John Corbett, ed., The Wisdom of Sun Ra: Sun Ra’s Polemical Broadsheets and Streetcorner Leaflets
John Corbett, Anthony Elms and Terri Kapsalis, eds, Pathways to Unknown Worlds: Sun Ra, El Saturn and Chicago’s Afrofuturist Underground, 1954–68
–. Traveling the Spaceways: Sun Ra, the Astro Black and Other Solar Myths
André Couvrer, The Androgyne
Alex Cox, Chris Bone and Justin Randall, Waldo’s Hawaiian Holiday
David Cronenberg, Consumed
JA Cuddon, ed., The Penguin Book of Ghost Stories
Lincoln Cushing, ¡Revolución!: Cuban Poster Art

Rjurik Davidson, The Library of Forgotten Dreams
Claire De Duras, Ourika
Françoise de Graffigny, Letters of a Peruvian Woman
Samuel R Delany, Babel-17
–. The Ballad of Beta-2
–. City of a Thousand Suns
–. Driftglass
–. The Einstein Intersection
–. Empire Star
–. The Jewels of Aptor
–. Nova
–. Out of the Dead City
–. The Tides of Lust
–. The Towers of Toron
Samuel R. Delany and Howard V. Chaykin, Empire: A Visual Novel
Guy Dent, Emperor of the If
Thomas De Quincey, Confessions of an English Opium Eater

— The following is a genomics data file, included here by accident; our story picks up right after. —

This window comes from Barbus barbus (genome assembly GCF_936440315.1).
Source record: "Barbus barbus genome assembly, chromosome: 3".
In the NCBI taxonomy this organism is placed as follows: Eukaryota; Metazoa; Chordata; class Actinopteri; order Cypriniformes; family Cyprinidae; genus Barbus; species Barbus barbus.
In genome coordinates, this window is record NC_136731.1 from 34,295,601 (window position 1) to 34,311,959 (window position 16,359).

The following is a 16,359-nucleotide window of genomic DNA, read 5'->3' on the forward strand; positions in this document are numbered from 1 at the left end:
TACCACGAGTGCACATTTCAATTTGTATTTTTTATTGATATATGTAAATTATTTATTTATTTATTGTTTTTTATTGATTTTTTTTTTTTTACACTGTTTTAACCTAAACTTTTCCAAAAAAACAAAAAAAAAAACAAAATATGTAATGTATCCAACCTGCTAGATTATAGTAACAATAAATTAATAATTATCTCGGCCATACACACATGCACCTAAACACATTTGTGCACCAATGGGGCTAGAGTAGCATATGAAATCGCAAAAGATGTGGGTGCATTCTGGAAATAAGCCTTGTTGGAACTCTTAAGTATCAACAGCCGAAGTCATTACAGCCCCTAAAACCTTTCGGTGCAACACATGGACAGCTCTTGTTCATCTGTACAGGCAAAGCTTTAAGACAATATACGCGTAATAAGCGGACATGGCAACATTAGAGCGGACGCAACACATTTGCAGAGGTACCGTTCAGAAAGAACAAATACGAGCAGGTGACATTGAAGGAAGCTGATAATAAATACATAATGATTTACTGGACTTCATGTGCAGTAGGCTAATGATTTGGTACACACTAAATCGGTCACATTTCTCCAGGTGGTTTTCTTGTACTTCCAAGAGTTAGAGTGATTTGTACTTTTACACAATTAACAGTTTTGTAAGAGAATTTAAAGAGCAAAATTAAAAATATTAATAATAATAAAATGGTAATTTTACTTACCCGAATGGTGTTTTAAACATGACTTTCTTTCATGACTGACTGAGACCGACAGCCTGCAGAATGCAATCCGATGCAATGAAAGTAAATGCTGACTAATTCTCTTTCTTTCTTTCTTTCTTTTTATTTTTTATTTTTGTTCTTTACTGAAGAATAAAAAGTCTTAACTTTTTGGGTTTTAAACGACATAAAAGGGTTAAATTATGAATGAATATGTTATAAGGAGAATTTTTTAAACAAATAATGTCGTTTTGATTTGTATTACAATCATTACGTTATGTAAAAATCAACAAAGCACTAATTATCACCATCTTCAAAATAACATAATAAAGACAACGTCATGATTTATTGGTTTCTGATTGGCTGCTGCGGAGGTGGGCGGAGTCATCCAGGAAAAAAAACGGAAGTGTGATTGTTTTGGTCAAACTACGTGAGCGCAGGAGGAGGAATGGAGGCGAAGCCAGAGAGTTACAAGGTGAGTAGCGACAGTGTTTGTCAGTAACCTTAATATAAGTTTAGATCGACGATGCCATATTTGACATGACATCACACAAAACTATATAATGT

Virginie Despentes, King Kong Theory
Thomas Disch and John Sladek, Black Alice

George Alec Effinger, Budayeen Nights
–. A Fire in the Sun
–. The Exile Kiss
Warren Ellis and Jason Howard, Trees, volume one
–. Trees, volume two

Fadia Faqir, The Cry of the Dove
John M Faucette, The Age of Ruin
–. Crown of Infinity
–. Siege of Earth
–. The Warriors of Terra
Jennifer L. Feeley and Sarah Ann Wells, eds, Simultaneous Worlds: Global Science Fiction Cinema
Peter Fryer, Staying Power: The History of Black People in Britain

Otto Willi Gail, The Shot into Infinity
– The Stone from the Moon
Stuart Galbraith IV, Monsters Are Attacking Tokyo! The Incredible World of Japanese Fantasy Films
Steven Gil, Science Wars through the Stargate: Explorations of Science and Society in Stargate SG-1
Beryl Gilroy, Boy-Sandwich
John Gloag, To-Morrow’s Yesterday
Solon L. Goode, The Winged Ship
P Anderson Graham, The Collapse of Homo Sapiens
SL Grey, Under Ground
Jon Courtenay Grimwood, Pashazade
Ken Grimwood, Replay

Rider Haggard, King Solomon’s Mines
Peter Haining, The Classic Era of American Pulp Magazines
Cicely Hamilton, Theodore Savage
Edmond Hamilton, Crashing Suns
–. Outside the Universe
Lynsey Hanley, Estates: An Intimate History
Otfrid von Hanstein, Between Earth and Moon